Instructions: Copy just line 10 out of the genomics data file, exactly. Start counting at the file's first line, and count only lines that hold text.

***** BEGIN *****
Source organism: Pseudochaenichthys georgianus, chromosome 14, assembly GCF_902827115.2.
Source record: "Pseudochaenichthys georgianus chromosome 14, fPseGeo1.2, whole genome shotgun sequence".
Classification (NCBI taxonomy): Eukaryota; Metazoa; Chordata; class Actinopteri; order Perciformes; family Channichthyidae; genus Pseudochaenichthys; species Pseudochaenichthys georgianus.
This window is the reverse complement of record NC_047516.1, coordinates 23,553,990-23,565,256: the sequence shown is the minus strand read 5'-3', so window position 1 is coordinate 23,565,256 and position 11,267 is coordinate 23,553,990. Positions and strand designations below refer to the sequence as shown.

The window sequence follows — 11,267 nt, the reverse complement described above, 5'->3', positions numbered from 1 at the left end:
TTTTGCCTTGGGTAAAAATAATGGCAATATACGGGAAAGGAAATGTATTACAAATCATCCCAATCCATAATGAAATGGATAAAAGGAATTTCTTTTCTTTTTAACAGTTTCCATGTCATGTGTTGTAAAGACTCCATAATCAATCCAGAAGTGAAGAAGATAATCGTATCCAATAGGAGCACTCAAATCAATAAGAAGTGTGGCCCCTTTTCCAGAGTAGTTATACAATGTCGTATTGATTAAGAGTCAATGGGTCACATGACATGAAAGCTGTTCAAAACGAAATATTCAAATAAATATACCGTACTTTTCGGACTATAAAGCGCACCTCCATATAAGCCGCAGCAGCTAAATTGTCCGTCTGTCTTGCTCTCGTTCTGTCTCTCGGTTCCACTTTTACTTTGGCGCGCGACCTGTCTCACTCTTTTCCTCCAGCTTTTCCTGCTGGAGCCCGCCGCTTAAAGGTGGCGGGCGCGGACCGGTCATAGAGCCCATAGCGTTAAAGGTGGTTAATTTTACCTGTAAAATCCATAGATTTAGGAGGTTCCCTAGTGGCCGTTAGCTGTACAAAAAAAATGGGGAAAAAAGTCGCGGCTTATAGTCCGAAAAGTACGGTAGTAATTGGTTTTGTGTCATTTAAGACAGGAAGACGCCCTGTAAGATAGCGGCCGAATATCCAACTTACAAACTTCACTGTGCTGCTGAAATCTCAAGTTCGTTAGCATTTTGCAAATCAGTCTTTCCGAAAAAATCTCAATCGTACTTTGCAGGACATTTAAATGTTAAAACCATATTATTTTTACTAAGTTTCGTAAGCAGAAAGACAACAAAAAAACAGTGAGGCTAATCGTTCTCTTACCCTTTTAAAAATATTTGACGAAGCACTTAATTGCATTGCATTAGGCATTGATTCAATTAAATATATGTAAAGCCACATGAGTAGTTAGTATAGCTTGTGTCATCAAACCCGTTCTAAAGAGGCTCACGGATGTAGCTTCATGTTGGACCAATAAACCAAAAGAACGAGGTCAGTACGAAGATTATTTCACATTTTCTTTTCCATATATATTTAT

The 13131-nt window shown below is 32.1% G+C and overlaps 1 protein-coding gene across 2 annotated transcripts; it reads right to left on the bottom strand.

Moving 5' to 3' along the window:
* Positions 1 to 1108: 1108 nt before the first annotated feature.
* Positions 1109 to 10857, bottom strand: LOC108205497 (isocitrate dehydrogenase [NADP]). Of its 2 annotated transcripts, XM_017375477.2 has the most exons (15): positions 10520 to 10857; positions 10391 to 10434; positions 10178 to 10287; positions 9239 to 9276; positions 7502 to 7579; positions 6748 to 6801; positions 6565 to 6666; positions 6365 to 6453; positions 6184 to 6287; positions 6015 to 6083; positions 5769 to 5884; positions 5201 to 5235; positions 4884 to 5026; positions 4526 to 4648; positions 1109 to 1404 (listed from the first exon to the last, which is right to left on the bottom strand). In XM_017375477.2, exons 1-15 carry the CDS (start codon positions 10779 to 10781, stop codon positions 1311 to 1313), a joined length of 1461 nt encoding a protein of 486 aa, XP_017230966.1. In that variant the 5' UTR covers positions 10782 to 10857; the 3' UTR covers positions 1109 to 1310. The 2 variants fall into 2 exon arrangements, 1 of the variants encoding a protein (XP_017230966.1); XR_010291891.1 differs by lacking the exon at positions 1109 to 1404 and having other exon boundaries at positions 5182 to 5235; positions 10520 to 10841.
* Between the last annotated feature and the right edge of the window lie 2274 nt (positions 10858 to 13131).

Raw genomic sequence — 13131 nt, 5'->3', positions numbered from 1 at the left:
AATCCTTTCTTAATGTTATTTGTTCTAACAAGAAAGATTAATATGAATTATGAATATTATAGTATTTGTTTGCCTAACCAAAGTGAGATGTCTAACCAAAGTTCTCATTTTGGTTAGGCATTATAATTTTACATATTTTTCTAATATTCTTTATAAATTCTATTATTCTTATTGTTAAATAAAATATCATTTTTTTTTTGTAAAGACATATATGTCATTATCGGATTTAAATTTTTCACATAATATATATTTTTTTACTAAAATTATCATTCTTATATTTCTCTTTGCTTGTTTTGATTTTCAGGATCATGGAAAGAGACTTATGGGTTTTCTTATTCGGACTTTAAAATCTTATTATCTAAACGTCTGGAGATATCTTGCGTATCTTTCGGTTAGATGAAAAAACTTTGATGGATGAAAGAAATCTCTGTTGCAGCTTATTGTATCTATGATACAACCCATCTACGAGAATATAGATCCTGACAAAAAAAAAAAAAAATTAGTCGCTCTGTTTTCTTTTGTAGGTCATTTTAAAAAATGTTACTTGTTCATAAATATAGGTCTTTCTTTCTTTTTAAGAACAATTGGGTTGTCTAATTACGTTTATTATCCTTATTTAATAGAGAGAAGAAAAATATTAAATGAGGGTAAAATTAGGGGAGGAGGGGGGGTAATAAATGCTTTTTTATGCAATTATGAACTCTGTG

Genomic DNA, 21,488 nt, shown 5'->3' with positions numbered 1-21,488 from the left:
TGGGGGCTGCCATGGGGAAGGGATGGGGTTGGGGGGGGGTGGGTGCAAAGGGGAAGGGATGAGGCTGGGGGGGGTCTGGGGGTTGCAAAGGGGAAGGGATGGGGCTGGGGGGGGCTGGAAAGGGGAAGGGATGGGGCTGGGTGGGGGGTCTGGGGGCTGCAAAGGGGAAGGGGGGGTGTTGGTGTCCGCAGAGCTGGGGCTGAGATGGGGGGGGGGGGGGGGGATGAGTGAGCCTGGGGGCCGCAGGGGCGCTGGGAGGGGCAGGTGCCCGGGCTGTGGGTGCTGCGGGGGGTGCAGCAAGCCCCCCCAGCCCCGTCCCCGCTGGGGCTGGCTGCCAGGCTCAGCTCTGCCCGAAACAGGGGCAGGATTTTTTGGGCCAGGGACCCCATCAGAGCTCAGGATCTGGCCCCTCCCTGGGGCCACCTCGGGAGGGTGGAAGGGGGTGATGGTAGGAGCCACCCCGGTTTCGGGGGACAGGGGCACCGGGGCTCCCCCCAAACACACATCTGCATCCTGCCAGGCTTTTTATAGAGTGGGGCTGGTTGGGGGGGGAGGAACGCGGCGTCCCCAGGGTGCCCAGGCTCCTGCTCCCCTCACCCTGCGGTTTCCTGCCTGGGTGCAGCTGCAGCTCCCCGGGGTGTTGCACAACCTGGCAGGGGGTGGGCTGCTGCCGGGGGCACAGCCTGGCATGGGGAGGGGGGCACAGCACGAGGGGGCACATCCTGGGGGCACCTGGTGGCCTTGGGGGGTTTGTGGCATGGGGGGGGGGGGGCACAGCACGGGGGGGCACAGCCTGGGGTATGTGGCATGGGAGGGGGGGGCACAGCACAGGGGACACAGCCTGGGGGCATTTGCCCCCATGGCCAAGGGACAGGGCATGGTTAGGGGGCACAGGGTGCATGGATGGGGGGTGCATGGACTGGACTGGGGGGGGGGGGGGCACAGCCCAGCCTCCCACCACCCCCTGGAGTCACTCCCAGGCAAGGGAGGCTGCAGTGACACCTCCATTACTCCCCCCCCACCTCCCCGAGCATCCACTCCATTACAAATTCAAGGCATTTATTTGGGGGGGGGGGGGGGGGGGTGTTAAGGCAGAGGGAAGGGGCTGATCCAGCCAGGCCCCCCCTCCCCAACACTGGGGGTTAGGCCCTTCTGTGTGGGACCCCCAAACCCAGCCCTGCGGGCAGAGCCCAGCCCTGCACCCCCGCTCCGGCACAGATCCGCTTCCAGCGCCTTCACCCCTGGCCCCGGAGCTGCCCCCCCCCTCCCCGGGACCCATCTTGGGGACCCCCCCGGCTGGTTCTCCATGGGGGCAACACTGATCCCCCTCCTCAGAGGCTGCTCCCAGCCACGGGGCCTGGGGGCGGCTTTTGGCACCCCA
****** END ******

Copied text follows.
* Positions 1109 to 10857, bottom strand: LOC108205497 (isocitrate dehydrogenase [NADP]). Of its 2 annotated transcripts, XM_017375477.2 has the most exons (15): positions 10520 to 10857; positions 10391 to 10434; positions 10178 to 10287; positions 9239 to 9276; positions 7502 to 7579; positions 6748 to 6801; positions 6565 to 6666; positions 6365 to 6453; positions 6184 to 6287; positions 6015 to 6083; positions 5769 to 5884; positions 5201 to 5235; positions 4884 to 5026; positions 4526 to 4648; positions 1109 to 1404 (listed from the first exon to the last, which is right to left on the bottom strand). In XM_017375477.2, exons 1-15 carry the CDS (start codon positions 10779 to 10781, stop codon positions 1311 to 1313), a joined length of 1461 nt encoding a protein of 486 aa, XP_017230966.1. In that variant the 5' UTR covers positions 10782 to 10857; the 3' UTR covers positions 1109 to 1310. The 2 variants fall into 2 exon arrangements, 1 of the variants encoding a protein (XP_017230966.1); XR_010291891.1 differs by lacking the exon at positions 1109 to 1404 and having other exon boundaries at positions 5182 to 5235; positions 10520 to 10841.